At only 16 years of age, Alastair Borthwick began a career in journalism by leaving high school to start working for a small, local paper known as the Evening Times. While working for this paper, he held the position of copy taker before moving on to a slightly larger publication known as The Glasgow Weekly Herald. While working at the Glasgow Herald, he began writing for various columns and features of the paper but started to get a following for the pieces that he was writing for their column known as “Open Air”. Alastair Borthwick had discovered an interest in the sport of climbing. In particular, he enjoyed being able to climb the rolling hills of his home country of Scotland, but he also found himself traveling to other parts of Europe to find what the world would bring him.
While the sport of climbing was something that enthralled Alastair Borthwick until he passed away in 2003, he found himself enjoying the people that were part of the experience as well. In fact, it was the experiences that he had with the rest of the people hiking through the countryside that left the biggest impact on the beloved writer. The book Always a Little Further collected the different pieces that he had written for the “Open Air” column while working for The Glasgow Weekly Herald on the subject of climbing. Always a Little Further was first published in the year 1939 and is considered a classic of the genre.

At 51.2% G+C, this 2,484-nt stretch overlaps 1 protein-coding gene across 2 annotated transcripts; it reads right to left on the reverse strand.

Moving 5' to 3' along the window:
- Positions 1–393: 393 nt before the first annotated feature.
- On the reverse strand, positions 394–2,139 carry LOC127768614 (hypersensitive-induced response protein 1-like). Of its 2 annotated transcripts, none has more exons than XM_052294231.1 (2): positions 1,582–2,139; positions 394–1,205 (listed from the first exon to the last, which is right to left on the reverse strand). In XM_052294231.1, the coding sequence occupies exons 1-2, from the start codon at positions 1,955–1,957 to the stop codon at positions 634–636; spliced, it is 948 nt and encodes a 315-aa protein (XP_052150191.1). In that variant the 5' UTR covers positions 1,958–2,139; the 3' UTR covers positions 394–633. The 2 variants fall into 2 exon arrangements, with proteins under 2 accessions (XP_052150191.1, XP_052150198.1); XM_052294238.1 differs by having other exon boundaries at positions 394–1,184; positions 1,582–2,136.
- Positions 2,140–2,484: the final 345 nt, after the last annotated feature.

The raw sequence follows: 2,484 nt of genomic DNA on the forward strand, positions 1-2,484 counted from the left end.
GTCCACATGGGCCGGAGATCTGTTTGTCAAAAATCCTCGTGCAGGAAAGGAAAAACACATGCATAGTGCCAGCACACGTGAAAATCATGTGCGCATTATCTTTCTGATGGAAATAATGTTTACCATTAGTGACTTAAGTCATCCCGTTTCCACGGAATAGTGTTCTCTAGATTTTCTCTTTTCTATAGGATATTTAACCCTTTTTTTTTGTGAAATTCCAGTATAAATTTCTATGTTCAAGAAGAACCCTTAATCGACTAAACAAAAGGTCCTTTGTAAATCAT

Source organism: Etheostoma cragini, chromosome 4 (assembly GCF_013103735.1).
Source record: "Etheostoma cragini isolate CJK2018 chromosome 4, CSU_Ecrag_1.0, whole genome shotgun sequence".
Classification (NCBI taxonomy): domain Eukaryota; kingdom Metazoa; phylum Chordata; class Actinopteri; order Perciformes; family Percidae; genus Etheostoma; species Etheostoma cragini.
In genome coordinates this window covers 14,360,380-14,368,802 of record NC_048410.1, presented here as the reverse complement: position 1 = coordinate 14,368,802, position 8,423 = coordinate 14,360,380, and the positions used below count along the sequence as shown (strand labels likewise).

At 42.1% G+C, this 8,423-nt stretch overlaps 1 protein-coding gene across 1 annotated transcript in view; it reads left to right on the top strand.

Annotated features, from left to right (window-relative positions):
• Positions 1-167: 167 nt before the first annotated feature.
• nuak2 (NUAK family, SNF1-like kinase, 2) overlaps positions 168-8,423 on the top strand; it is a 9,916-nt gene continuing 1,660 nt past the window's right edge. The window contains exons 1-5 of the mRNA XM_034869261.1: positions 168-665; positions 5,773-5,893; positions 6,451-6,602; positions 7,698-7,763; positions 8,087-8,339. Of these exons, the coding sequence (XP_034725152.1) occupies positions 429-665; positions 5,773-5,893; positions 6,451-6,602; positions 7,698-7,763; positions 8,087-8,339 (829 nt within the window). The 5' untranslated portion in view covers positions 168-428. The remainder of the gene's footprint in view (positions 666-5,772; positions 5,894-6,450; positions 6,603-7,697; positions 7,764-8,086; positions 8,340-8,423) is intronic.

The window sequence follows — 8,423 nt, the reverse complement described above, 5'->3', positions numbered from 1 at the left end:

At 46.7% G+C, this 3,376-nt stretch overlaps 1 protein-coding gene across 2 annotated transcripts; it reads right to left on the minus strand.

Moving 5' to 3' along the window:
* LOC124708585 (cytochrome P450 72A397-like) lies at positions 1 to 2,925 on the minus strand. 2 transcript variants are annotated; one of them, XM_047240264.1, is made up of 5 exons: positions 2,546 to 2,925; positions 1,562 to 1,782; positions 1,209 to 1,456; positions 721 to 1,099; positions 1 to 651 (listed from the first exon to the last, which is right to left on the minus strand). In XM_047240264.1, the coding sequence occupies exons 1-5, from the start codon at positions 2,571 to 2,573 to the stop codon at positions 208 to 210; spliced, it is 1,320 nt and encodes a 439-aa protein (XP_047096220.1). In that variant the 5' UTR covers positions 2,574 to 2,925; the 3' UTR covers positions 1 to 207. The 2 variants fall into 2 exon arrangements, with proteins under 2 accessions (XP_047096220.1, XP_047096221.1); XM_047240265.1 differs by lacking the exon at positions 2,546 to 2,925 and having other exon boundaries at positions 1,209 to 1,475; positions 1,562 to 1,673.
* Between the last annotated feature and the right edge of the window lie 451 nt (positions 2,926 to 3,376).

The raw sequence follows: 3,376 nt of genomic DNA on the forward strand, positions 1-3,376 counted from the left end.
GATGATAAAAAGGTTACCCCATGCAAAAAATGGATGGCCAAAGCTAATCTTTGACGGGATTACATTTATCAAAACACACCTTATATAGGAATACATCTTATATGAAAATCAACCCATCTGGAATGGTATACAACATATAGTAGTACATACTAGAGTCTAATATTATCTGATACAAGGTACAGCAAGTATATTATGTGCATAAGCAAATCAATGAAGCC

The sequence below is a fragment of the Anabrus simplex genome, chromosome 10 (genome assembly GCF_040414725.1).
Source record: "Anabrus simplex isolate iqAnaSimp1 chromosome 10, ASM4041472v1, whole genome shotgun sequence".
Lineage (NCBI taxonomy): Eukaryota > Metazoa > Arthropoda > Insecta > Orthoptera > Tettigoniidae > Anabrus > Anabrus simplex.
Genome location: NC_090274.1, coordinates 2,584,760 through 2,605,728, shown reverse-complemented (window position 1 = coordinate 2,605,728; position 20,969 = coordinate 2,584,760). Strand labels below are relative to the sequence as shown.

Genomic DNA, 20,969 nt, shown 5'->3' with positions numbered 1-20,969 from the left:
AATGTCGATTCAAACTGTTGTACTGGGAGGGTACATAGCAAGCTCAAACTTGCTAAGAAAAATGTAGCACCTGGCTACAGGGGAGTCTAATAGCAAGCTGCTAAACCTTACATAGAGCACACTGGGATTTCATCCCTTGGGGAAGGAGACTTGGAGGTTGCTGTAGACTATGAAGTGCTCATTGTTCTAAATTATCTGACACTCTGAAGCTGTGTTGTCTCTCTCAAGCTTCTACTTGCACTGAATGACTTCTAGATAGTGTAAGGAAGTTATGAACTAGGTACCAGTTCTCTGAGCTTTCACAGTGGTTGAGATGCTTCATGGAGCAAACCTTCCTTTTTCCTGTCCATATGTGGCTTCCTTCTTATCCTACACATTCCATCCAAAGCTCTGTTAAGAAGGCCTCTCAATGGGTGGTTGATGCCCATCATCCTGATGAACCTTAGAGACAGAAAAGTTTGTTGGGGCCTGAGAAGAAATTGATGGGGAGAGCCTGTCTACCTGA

Readers of today still enjoy the works of Alastair Borthwick which includes not just Always a Little Further, but also a work that was first released under the name Sans Peur. Sans Peur shared the experiences that Alastair Borthwick had while serving his country during World War II. While war is a horrifying experience, it also brings out the best in humanity as well. The friendships and brotherhood that forms during times of war is something that cannot be compared to anything else and he was able to share this with the world.